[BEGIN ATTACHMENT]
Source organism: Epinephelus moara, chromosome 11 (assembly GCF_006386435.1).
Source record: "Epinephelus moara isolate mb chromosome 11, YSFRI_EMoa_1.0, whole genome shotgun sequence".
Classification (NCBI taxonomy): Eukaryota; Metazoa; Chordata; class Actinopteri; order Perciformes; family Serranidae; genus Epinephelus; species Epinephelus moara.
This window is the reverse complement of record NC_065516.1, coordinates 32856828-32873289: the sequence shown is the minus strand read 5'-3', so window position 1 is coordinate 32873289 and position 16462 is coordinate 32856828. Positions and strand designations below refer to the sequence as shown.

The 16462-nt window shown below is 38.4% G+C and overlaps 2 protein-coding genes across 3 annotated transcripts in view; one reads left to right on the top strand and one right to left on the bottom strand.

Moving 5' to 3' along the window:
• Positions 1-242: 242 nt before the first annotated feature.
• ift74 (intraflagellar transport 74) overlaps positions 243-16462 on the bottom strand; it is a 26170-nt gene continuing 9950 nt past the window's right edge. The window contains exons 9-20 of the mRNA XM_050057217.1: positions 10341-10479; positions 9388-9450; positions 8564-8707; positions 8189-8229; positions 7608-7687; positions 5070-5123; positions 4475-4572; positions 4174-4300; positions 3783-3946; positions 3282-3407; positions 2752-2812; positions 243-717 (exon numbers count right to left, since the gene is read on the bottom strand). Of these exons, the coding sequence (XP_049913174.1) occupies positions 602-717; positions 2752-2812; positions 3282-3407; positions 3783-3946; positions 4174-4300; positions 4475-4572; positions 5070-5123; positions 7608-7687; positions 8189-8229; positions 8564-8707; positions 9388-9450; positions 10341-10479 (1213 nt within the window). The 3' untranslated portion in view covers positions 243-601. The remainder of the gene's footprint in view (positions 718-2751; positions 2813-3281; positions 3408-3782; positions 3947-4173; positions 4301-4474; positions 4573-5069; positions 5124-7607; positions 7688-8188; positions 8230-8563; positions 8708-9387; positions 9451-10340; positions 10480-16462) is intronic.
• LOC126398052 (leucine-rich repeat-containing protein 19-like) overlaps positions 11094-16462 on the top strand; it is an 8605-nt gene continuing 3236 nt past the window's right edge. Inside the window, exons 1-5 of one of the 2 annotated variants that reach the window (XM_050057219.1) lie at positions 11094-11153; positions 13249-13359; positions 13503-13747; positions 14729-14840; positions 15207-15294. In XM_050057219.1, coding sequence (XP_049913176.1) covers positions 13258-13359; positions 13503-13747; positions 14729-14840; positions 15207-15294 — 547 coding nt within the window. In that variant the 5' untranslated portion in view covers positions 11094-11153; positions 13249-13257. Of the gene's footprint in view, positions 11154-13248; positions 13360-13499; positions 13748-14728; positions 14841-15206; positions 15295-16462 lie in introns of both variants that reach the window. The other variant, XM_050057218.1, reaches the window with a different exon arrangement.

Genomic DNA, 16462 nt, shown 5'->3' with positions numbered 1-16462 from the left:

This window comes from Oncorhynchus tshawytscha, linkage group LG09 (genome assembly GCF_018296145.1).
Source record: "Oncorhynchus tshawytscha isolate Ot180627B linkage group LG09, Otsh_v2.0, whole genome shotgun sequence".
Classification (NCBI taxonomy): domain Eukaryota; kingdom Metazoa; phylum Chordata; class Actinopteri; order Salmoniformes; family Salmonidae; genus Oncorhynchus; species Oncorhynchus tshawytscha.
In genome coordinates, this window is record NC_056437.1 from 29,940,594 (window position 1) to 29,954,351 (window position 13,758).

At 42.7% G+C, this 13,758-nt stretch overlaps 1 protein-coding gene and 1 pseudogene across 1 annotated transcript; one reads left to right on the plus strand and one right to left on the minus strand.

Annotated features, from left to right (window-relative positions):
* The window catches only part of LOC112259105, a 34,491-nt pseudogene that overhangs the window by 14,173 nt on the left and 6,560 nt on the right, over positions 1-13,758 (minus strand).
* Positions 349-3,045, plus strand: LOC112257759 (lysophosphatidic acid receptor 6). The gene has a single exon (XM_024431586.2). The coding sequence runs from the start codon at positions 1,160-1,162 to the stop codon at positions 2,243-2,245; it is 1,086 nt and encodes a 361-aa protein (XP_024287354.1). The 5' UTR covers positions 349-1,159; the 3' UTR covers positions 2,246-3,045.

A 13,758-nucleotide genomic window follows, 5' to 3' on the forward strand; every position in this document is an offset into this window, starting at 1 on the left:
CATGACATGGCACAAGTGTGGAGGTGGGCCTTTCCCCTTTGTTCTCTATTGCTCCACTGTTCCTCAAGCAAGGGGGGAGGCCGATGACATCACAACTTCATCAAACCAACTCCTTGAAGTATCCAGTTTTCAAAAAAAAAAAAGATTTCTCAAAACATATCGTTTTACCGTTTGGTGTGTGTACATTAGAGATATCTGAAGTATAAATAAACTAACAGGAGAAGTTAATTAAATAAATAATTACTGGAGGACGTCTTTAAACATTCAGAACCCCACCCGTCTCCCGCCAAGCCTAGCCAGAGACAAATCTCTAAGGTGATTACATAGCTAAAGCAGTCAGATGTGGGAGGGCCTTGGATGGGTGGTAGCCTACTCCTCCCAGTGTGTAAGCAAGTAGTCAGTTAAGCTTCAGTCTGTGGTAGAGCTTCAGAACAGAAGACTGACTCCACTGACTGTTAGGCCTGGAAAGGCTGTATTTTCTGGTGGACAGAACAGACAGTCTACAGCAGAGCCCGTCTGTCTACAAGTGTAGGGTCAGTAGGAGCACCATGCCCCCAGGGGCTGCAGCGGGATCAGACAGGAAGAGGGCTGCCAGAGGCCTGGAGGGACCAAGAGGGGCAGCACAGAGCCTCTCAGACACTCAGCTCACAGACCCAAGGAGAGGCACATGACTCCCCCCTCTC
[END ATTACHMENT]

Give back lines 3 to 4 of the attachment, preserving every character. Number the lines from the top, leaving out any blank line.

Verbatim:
Classification (NCBI taxonomy): Eukaryota; Metazoa; Chordata; class Actinopteri; order Perciformes; family Serranidae; genus Epinephelus; species Epinephelus moara.
This window is the reverse complement of record NC_065516.1, coordinates 32856828-32873289: the sequence shown is the minus strand read 5'-3', so window position 1 is coordinate 32873289 and position 16462 is coordinate 32856828. Positions and strand designations below refer to the sequence as shown.